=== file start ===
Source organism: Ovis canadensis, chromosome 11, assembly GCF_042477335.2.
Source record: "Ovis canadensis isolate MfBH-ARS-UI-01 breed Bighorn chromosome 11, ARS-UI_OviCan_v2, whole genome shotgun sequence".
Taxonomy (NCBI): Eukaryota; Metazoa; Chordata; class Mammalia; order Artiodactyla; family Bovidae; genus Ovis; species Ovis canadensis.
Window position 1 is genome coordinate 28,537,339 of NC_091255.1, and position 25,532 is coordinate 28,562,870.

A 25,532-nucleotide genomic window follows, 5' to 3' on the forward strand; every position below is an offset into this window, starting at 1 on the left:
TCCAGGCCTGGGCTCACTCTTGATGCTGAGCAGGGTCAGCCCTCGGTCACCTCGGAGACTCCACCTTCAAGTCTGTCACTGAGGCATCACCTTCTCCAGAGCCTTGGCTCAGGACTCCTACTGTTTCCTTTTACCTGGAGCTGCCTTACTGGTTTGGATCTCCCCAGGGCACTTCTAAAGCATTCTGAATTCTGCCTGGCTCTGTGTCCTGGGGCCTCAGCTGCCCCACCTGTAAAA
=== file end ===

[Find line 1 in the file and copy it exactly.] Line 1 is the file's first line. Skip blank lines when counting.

Source organism: Ovis canadensis, chromosome 11, assembly GCF_042477335.2.